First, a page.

R Doradus (also called HD 29712) is the name of a red giant Mira variable star in the far-southern constellation Dorado, although visually it appears more closely associated with the constellation Reticulum. Its distance from Earth is 178 ± 10 light-years (55 ± 3.1 parsecs). Having a uniform disk diameter of 0.057 ± 0.005 arcsec, and given its distance, it is currently believed to be the star with the second largest apparent size as viewed from Earth (right after the Sun). The estimated diameter of R Doradus is 515 ± 70 million km (3.46 AU) or 370 ± 50 times the diameter of the Sun. If placed at the centre of the Solar System, the orbit of Mars and most of the main asteroid belt would be contained within the star.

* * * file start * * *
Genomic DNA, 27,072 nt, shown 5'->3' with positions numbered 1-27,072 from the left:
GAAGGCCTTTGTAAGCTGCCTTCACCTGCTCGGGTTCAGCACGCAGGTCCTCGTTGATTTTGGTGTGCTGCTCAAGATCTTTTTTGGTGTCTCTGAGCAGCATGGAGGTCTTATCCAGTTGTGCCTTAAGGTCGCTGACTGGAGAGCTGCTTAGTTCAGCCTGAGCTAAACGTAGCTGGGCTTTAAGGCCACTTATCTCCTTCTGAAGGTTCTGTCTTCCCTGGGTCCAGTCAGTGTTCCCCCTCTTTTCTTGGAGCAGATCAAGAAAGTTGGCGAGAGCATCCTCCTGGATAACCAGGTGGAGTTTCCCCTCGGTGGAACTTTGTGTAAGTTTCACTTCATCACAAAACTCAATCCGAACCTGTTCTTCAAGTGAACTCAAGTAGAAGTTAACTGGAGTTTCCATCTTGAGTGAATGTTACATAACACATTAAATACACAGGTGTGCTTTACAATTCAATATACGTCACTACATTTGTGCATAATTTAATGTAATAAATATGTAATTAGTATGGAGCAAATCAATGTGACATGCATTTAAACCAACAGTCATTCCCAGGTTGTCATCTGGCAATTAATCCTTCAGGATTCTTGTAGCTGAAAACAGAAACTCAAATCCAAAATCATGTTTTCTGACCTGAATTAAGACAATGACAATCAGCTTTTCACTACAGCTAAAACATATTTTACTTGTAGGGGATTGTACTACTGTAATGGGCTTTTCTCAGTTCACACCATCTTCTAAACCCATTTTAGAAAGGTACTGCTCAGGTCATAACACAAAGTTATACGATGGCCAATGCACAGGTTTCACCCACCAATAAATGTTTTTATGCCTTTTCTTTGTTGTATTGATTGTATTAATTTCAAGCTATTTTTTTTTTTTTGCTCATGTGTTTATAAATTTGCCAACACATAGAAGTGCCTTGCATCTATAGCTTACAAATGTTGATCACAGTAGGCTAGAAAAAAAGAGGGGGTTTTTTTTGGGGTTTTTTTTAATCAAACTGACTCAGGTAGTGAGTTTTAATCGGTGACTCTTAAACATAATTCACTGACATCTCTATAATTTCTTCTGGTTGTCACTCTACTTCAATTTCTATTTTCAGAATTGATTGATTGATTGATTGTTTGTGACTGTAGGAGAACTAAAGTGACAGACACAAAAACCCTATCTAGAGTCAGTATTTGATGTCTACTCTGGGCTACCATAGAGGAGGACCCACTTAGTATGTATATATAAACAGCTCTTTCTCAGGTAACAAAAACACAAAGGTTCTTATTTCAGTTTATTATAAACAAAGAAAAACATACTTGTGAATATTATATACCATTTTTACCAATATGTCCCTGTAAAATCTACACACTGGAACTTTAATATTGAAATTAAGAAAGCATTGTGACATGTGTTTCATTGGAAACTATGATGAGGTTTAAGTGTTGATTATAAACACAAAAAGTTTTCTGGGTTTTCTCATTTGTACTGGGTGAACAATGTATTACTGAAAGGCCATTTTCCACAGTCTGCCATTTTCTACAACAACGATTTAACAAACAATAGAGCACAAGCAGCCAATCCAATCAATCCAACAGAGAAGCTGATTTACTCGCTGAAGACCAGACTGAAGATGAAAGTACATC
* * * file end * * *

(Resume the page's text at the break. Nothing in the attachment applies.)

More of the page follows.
The visible magnitude of R Doradus varies between 4.8 and 6.6, which makes it usually just visible to the naked eye, but in the infrared it is one of the brightest stars in the sky and its total luminosity is 6500 ± 1400 times that of the Sun. With a near-infrared J band magnitude of -2.6, only Betelgeuse at -2.9 is brighter.